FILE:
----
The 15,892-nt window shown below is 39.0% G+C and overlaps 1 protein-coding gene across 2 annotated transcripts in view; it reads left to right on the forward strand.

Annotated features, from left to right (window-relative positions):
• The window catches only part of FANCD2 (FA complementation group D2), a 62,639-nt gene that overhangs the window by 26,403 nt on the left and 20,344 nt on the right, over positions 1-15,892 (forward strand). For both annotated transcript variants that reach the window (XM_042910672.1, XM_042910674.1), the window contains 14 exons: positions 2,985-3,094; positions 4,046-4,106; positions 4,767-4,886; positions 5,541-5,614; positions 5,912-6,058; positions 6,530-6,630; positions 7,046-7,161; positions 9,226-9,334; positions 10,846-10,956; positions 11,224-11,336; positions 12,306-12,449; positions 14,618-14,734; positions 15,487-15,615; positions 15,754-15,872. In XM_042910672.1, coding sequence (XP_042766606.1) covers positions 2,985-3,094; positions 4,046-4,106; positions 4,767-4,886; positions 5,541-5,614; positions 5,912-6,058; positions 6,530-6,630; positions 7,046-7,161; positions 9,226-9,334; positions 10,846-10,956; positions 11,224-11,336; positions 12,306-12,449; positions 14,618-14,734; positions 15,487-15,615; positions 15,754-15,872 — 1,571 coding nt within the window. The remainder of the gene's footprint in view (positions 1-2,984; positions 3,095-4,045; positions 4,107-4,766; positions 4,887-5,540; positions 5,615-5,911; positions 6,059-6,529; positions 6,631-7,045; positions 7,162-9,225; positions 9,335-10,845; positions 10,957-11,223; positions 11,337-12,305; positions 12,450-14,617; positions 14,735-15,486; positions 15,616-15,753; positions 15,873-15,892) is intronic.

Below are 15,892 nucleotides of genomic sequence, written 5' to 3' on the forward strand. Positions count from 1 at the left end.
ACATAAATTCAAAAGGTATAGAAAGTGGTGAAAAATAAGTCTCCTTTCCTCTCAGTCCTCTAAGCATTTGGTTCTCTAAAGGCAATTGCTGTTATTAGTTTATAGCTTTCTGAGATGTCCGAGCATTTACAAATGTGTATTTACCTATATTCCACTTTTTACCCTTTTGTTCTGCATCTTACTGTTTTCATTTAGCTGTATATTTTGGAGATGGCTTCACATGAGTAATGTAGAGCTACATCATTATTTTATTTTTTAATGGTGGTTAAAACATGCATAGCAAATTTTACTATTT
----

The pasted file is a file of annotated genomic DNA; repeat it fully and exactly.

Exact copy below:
The 15,892-nt window shown below is 39.0% G+C and overlaps 1 protein-coding gene across 2 annotated transcripts in view; it reads left to right on the forward strand.

Annotated features, from left to right (window-relative positions):
• The window catches only part of FANCD2 (FA complementation group D2), a 62,639-nt gene that overhangs the window by 26,403 nt on the left and 20,344 nt on the right, over positions 1-15,892 (forward strand). For both annotated transcript variants that reach the window (XM_042910672.1, XM_042910674.1), the window contains 14 exons: positions 2,985-3,094; positions 4,046-4,106; positions 4,767-4,886; positions 5,541-5,614; positions 5,912-6,058; positions 6,530-6,630; positions 7,046-7,161; positions 9,226-9,334; positions 10,846-10,956; positions 11,224-11,336; positions 12,306-12,449; positions 14,618-14,734; positions 15,487-15,615; positions 15,754-15,872. In XM_042910672.1, coding sequence (XP_042766606.1) covers positions 2,985-3,094; positions 4,046-4,106; positions 4,767-4,886; positions 5,541-5,614; positions 5,912-6,058; positions 6,530-6,630; positions 7,046-7,161; positions 9,226-9,334; positions 10,846-10,956; positions 11,224-11,336; positions 12,306-12,449; positions 14,618-14,734; positions 15,487-15,615; positions 15,754-15,872 — 1,571 coding nt within the window. The remainder of the gene's footprint in view (positions 1-2,984; positions 3,095-4,045; positions 4,107-4,766; positions 4,887-5,540; positions 5,615-5,911; positions 6,059-6,529; positions 6,631-7,045; positions 7,162-9,225; positions 9,335-10,845; positions 10,957-11,223; positions 11,337-12,305; positions 12,450-14,617; positions 14,735-15,486; positions 15,616-15,753; positions 15,873-15,892) is intronic.

Below are 15,892 nucleotides of genomic sequence, written 5' to 3' on the forward strand. Positions count from 1 at the left end.
ACATAAATTCAAAAGGTATAGAAAGTGGTGAAAAATAAGTCTCCTTTCCTCTCAGTCCTCTAAGCATTTGGTTCTCTAAAGGCAATTGCTGTTATTAGTTTATAGCTTTCTGAGATGTCCGAGCATTTACAAATGTGTATTTACCTATATTCCACTTTTTACCCTTTTGTTCTGCATCTTACTGTTTTCATTTAGCTGTATATTTTGGAGATGGCTTCACATGAGTAATGTAGAGCTACATCATTATTTTATTTTTTAATGGTGGTTAAAACATGCATAGCAAATTTTACTATTT